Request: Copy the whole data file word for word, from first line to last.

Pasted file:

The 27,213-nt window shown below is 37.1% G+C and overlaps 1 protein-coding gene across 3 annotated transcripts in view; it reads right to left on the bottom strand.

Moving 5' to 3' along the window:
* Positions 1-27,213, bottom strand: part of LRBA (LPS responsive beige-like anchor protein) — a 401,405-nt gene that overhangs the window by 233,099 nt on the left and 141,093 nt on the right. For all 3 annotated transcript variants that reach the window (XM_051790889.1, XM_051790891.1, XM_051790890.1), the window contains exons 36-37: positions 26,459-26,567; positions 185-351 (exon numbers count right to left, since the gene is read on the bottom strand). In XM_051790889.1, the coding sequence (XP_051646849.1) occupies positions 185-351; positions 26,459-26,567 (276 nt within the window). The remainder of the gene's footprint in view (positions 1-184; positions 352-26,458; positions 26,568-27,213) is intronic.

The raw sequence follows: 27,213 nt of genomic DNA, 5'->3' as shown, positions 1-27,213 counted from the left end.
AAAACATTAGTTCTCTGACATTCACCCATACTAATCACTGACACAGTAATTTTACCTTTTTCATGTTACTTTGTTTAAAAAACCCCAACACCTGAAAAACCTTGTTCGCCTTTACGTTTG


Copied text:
The 27,213-nt window shown below is 37.1% G+C and overlaps 1 protein-coding gene across 3 annotated transcripts in view; it reads right to left on the bottom strand.

Moving 5' to 3' along the window:
* Positions 1-27,213, bottom strand: part of LRBA (LPS responsive beige-like anchor protein) — a 401,405-nt gene that overhangs the window by 233,099 nt on the left and 141,093 nt on the right. For all 3 annotated transcript variants that reach the window (XM_051790889.1, XM_051790891.1, XM_051790890.1), the window contains exons 36-37: positions 26,459-26,567; positions 185-351 (exon numbers count right to left, since the gene is read on the bottom strand). In XM_051790889.1, the coding sequence (XP_051646849.1) occupies positions 185-351; positions 26,459-26,567 (276 nt within the window). The remainder of the gene's footprint in view (positions 1-184; positions 352-26,458; positions 26,568-27,213) is intronic.

The raw sequence follows: 27,213 nt of genomic DNA, 5'->3' as shown, positions 1-27,213 counted from the left end.
AAAACATTAGTTCTCTGACATTCACCCATACTAATCACTGACACAGTAATTTTACCTTTTTCATGTTACTTTGTTTAAAAAACCCCAACACCTGAAAAACCTTGTTCGCCTTTACGTTTG